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John Adams: My Father Knew Charles Ives etc (Tonhalle Zurich)

Tonhalle Zurich/Paavo Järvi (Alpha Classics)

Our rating 
4.0 out of 5 star rating 4.0

John Adams
My Father Knew Charles Ives; Slonimsky’s Earbox; Tromba Lontana; Lollapalooza
Tonhalle Zurich/Paavo Järvi
Alpha Classics ALPHA 874   54:28 mins


A snapshot of John Adams’s music over two decades: the earliest piece, Tromba Lontana (1985) has some of the minimalist purity of Shaker Loops from a few years previously. Over a chugging accompaniment, short melodic fragments are repeated by two trumpets, whose placing off-stage leads to a few lapses of ensemble and rhythmic tightness.

That isn’t a problem in Lollapalooza (1995), which, over an ostinato based on the internal rhythm of its title, explores a fairly limited and slowly changing harmonic profile, despite its in-your-face energy. From the same year, Slonimsky’s Earbox is more characteristic of Adams’s later style, still repetitive, but with a greater variety of rhythm and texture. The inspiration of Stravinsky’s Chant du Rossignol is never far away in this work, and sometimes overt in the harmonic and melodic shapes. There’s more for the orchestra to get its teeth into here, and it’s a taut performance, with a nicely detailed recording in the excellent Tonhalle acoustic.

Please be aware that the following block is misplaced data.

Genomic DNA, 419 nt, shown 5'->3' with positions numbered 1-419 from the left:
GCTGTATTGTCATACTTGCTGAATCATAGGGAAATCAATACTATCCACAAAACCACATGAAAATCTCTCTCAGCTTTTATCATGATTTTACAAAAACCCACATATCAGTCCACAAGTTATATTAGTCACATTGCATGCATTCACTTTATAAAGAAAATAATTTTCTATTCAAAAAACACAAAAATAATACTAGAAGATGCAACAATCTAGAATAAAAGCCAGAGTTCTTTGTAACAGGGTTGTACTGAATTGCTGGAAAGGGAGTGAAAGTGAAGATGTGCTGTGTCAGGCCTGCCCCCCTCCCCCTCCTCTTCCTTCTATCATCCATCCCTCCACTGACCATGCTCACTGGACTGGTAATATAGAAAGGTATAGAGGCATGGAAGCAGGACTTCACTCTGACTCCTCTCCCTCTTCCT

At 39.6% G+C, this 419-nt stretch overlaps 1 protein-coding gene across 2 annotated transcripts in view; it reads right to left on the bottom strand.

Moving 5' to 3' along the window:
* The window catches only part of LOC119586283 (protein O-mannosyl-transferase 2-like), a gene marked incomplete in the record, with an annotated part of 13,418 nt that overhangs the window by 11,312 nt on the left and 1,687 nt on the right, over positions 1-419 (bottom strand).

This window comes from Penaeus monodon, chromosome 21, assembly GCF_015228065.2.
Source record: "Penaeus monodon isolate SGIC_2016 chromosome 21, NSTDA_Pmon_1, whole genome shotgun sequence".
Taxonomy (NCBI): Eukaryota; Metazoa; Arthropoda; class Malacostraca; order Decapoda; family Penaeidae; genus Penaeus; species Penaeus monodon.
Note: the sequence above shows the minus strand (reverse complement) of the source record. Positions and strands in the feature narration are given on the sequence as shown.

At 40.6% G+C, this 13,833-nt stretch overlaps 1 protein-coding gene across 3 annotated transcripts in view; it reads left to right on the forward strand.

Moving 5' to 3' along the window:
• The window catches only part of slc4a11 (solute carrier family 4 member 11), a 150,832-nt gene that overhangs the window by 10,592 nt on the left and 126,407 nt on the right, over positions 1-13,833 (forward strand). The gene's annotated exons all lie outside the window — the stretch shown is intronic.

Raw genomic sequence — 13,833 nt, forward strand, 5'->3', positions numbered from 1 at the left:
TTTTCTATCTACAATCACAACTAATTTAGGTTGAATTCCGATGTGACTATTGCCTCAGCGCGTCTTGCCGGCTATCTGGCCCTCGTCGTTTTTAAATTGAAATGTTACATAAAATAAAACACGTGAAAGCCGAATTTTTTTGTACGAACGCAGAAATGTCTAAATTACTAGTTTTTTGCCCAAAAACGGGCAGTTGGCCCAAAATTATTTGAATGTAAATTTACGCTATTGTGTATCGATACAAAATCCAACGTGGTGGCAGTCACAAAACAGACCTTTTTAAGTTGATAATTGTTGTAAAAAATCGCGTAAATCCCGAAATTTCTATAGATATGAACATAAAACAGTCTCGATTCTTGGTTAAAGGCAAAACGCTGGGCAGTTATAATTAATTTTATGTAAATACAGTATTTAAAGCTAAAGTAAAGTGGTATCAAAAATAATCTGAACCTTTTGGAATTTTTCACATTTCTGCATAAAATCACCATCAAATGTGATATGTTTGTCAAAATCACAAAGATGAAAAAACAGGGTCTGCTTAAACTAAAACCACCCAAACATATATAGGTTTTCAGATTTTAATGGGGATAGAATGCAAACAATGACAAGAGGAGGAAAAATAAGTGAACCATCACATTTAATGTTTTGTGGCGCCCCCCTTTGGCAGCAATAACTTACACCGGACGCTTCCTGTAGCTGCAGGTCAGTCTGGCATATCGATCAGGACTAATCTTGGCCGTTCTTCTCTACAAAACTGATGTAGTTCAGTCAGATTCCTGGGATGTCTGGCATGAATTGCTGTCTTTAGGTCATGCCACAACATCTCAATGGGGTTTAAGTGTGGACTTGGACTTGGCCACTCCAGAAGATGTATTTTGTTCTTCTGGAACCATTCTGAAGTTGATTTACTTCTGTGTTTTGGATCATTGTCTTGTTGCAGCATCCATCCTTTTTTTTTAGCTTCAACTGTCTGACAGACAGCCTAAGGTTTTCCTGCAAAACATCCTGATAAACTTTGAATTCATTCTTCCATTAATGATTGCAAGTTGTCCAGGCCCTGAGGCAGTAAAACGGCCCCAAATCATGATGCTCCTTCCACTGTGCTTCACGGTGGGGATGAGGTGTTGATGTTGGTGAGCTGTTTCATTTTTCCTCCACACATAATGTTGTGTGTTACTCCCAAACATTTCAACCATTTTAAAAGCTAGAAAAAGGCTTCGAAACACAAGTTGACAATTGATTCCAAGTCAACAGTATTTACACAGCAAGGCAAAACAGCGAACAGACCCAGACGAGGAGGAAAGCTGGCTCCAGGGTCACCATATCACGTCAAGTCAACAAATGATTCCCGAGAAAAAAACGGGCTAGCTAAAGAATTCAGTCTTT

The triptych My Father Knew Charles Ives (2003) reflects places in Adams’s life, opening with a memory of Ives’s Unanswered Question, and there are plenty of other ghosts of that pioneering composer as the piece develops. It can stray over the delicate line between homage and pastiche, and the musical layering of the opening panel sounds more like second-rate Ives than first-rate Adams. The slow, less congested second panel is the most effective, and most Ivesian in the best sense, but the work as a whole doesn’t add up for me, despite another warmly committed performance.


Martin Cotton